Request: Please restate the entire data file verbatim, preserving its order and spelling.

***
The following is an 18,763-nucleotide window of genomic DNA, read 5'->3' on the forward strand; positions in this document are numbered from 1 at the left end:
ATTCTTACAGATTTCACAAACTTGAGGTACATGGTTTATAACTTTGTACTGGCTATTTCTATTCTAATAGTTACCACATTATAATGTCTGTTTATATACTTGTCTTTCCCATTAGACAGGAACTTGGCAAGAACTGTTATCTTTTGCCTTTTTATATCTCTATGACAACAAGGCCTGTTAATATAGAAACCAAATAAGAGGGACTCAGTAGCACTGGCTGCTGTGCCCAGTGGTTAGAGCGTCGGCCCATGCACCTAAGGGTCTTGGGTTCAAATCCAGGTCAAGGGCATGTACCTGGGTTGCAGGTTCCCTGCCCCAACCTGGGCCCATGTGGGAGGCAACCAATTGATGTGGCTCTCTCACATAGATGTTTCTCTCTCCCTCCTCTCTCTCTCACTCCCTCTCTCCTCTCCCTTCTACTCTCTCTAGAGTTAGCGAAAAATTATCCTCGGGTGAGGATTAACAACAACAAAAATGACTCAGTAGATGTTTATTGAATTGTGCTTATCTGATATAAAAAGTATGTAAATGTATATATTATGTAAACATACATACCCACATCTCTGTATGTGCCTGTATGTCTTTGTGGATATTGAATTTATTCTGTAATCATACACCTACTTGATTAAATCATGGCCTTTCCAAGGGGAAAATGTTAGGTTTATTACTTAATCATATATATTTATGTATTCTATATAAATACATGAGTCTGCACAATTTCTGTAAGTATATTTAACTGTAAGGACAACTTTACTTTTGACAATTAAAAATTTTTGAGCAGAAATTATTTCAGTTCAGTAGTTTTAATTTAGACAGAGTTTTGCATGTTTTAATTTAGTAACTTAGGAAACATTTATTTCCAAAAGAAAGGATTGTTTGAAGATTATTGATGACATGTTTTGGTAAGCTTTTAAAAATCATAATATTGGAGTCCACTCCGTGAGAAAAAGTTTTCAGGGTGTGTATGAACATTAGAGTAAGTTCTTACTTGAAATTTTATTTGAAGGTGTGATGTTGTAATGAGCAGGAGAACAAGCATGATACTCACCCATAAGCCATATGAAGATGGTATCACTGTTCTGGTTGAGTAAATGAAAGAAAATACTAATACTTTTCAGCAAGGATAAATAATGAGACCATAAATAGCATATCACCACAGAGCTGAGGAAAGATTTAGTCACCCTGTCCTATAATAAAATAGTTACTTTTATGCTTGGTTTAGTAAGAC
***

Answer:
The following is an 18,763-nucleotide window of genomic DNA, read 5'->3' on the forward strand; positions in this document are numbered from 1 at the left end:
ATTCTTACAGATTTCACAAACTTGAGGTACATGGTTTATAACTTTGTACTGGCTATTTCTATTCTAATAGTTACCACATTATAATGTCTGTTTATATACTTGTCTTTCCCATTAGACAGGAACTTGGCAAGAACTGTTATCTTTTGCCTTTTTATATCTCTATGACAACAAGGCCTGTTAATATAGAAACCAAATAAGAGGGACTCAGTAGCACTGGCTGCTGTGCCCAGTGGTTAGAGCGTCGGCCCATGCACCTAAGGGTCTTGGGTTCAAATCCAGGTCAAGGGCATGTACCTGGGTTGCAGGTTCCCTGCCCCAACCTGGGCCCATGTGGGAGGCAACCAATTGATGTGGCTCTCTCACATAGATGTTTCTCTCTCCCTCCTCTCTCTCTCACTCCCTCTCTCCTCTCCCTTCTACTCTCTCTAGAGTTAGCGAAAAATTATCCTCGGGTGAGGATTAACAACAACAAAAATGACTCAGTAGATGTTTATTGAATTGTGCTTATCTGATATAAAAAGTATGTAAATGTATATATTATGTAAACATACATACCCACATCTCTGTATGTGCCTGTATGTCTTTGTGGATATTGAATTTATTCTGTAATCATACACCTACTTGATTAAATCATGGCCTTTCCAAGGGGAAAATGTTAGGTTTATTACTTAATCATATATATTTATGTATTCTATATAAATACATGAGTCTGCACAATTTCTGTAAGTATATTTAACTGTAAGGACAACTTTACTTTTGACAATTAAAAATTTTTGAGCAGAAATTATTTCAGTTCAGTAGTTTTAATTTAGACAGAGTTTTGCATGTTTTAATTTAGTAACTTAGGAAACATTTATTTCCAAAAGAAAGGATTGTTTGAAGATTATTGATGACATGTTTTGGTAAGCTTTTAAAAATCATAATATTGGAGTCCACTCCGTGAGAAAAAGTTTTCAGGGTGTGTATGAACATTAGAGTAAGTTCTTACTTGAAATTTTATTTGAAGGTGTGATGTTGTAATGAGCAGGAGAACAAGCATGATACTCACCCATAAGCCATATGAAGATGGTATCACTGTTCTGGTTGAGTAAATGAAAGAAAATACTAATACTTTTCAGCAAGGATAAATAATGAGACCATAAATAGCATATCACCACAGAGCTGAGGAAAGATTTAGTCACCCTGTCCTATAATAAAATAGTTACTTTTATGCTTGGTTTAGTAAGAC